The World War II memorial meeting was the only one in recent days in which some Ukrainian cities – but not Kherson – were mentioned. After the meeting, Putin signed decrees awarding the conquered cities of Melitopol and Mariupol the title City of Military Glory, while Luhansk was honored as City of Merit Labor.

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Independent political analyst Dmitry Oreshkin attributed Putin’s silence to the fact that he had built a political system similar to that of the Soviet Union, in which the leader—or “vozhd” in Russian, a term used to describe Joseph Stalin—is by definition incapable of doing wrong.

“The Putin-Putin regime … is built in such a way that all the defeats are blamed on someone else’s shoulders: enemies, traitors, stab-in-the-back, global Russophobia – anything, really,” said Oreshkin. “So if he lost somewhere, firstly, it was not right, and secondly – it was not him.”

Some Putin supporters have questioned such an apparent departure from what even pro-Kremlin circles viewed as decisive developments in the war.

Pro-Kremlin political analyst Sergei Markov said in a Facebook post that Putin’s phone calls to the leaders of Armenia and the Central African Republic at the time of the withdrawal from Kherson were more troubling than “the Kherson tragedy itself”.

“At first, I didn’t believe the news, it was amazing,” Markov said, calling Putin’s behavior “evidence of a complete withdrawal.”

Others sought to put a positive spin on the withdrawal and weave Putin into it. Dmitry Kiselev, a pro-Kremlin TV presenter, said on his flagship news program Sunday night that the logic behind the withdrawal from Kherson was to “save people”.

According to Kiselev, who spoke in front of a large photo of a seemingly preoccupied Putin with the caption “to save people,” this was the same reasoning the president uses — “to save people and, in specific circumstances, every person.”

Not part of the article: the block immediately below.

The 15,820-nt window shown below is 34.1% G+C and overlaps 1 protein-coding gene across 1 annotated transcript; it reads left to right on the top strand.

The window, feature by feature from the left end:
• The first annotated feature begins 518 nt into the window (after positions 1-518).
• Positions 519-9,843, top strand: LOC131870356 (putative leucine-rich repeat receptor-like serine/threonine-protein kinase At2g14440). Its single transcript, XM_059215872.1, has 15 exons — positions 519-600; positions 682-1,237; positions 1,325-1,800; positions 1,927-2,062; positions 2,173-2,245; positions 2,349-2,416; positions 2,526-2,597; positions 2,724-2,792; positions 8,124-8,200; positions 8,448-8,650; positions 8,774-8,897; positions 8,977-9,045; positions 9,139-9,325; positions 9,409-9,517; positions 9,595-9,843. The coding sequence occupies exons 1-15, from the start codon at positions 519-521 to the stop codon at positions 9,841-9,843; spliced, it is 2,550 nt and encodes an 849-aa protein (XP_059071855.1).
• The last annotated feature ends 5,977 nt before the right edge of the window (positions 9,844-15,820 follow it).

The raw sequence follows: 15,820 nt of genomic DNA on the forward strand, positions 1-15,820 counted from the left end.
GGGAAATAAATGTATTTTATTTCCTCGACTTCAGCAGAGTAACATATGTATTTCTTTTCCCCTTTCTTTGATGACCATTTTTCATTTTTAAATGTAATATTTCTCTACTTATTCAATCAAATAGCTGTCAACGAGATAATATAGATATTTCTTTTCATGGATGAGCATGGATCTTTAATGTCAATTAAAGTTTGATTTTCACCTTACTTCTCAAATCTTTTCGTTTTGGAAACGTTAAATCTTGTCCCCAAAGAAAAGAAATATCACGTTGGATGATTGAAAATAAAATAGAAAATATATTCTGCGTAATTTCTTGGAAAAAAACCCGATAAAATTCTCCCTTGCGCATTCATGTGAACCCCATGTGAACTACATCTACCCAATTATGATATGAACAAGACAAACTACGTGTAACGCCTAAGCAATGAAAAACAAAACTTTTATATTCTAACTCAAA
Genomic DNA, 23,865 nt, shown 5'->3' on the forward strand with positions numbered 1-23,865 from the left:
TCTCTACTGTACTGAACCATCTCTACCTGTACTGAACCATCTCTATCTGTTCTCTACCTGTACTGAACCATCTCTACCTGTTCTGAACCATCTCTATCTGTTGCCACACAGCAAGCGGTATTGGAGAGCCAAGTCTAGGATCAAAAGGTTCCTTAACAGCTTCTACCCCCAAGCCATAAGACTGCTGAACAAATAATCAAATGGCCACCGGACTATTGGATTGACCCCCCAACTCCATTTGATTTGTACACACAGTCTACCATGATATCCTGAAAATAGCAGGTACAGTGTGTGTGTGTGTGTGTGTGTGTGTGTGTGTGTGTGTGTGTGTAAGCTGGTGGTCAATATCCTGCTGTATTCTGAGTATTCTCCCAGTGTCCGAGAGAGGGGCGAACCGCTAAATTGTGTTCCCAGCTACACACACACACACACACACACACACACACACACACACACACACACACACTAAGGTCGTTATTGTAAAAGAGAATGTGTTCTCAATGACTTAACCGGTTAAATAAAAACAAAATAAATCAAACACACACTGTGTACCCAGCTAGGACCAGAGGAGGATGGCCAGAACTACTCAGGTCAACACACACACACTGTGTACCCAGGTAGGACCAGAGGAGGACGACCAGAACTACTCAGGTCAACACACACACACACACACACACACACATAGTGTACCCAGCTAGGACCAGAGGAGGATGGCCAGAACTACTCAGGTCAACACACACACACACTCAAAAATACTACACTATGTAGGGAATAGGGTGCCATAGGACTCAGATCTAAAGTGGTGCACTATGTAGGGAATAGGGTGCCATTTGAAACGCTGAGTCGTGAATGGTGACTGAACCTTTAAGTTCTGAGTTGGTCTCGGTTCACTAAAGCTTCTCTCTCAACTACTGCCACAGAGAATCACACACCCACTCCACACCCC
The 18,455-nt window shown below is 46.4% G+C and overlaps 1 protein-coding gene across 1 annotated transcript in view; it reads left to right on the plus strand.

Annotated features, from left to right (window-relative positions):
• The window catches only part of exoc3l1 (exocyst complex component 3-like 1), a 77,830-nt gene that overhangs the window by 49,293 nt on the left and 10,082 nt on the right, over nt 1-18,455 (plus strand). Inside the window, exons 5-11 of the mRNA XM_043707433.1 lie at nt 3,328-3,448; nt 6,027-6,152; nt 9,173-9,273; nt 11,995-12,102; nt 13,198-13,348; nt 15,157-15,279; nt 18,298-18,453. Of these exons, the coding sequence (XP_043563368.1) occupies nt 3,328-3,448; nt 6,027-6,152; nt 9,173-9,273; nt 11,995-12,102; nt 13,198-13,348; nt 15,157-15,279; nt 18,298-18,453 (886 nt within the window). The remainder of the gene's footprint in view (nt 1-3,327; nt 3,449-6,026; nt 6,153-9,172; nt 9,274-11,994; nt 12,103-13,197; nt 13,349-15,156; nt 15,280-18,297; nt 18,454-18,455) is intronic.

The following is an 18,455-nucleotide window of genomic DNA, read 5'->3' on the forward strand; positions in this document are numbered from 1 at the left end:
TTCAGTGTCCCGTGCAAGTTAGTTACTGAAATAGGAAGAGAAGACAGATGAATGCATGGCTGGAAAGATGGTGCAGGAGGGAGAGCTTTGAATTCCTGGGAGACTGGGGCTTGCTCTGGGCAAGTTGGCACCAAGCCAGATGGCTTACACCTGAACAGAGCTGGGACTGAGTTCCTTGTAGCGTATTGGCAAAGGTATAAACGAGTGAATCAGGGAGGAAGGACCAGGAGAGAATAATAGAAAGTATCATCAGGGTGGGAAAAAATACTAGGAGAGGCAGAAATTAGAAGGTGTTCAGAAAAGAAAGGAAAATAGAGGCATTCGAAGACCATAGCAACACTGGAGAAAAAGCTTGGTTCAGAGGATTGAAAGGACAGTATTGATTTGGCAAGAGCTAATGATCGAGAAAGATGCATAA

Analysts say this is how some ordinary Russians might view the withdrawal as well.

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Andrei Kolesnikov, a senior official, said: “Given the growing number of people who want peace talks, even among Putin’s supporters, any such maneuver is being taken calmly or even as a sign of potential awakening and manpower, the possibility of peace.” Fellow of the Carnegie Endowment.

For the Russia hawks — the Kremlin supporters who demanded drastic steps on the battlefield and were unhappy with Kherson’s decline — there is Regular volleys of missile strikes on Ukraine’s power gridsaid the analyst Oreshkin.

Moscow launched on Tuesday. With some 100 missiles and drones launched at targets across Ukraine, it was the largest attack yet on the country’s power grid and plunged millions into darkness.

Oreshkin believes that such attacks do not do much harm to the Ukrainian army and do not change much on the battlefield.

“But it is necessary to create an image of” vozhd “victorious. For this it is necessary to make some kind of blows and shout about it loudly. That’s what they are doing now, in my opinion.


Follow AP’s coverage of the war in Ukraine at: https://apnews.com/hub/russia-ukraine